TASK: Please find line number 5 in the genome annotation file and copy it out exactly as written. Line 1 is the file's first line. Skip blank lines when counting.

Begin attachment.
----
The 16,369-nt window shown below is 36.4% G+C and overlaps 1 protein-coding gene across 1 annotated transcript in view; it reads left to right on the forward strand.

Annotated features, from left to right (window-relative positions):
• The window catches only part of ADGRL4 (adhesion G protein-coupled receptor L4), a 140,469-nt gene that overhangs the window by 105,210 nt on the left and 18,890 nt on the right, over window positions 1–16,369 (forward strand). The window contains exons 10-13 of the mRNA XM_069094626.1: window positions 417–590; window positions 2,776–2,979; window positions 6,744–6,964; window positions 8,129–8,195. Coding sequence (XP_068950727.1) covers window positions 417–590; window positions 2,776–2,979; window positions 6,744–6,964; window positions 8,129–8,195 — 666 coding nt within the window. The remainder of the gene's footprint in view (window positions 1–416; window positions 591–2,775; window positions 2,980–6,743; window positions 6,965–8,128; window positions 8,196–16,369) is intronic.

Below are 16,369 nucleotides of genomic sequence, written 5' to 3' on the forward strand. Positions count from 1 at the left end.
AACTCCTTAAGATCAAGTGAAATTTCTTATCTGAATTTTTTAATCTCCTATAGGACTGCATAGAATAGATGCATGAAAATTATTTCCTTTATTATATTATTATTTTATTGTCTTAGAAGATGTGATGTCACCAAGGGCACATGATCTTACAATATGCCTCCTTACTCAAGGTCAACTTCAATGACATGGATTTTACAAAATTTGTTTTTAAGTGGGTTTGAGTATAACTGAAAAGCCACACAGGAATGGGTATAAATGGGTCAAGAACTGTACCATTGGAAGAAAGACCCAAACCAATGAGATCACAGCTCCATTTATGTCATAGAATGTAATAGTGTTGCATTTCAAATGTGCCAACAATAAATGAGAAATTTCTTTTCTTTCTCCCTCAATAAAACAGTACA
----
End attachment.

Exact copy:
AACTCCTTAAGATCAAGTGAAATTTCTTATCTGAATTTTTTAATCTCCTATAGGACTGCATAGAATAGATGCATGAAAATTATTTCCTTTATTATATTATTATTTTATTGTCTTAGAAGATGTGATGTCACCAAGGGCACATGATCTTACAATATGCCTCCTTACTCAAGGTCAACTTCAATGACATGGATTTTACAAAATTTGTTTTTAAGTGGGTTTGAGTATAACTGAAAAGCCACACAGGAATGGGTATAAATGGGTCAAGAACTGTACCATTGGAAGAAAGACCCAAACCAATGAGATCACAGCTCCATTTATGTCATAGAATGTAATAGTGTTGCATTTCAAATGTGCCAACAATAAATGAGAAATTTCTTTTCTTTCTCCCTCAATAAAACAGTACA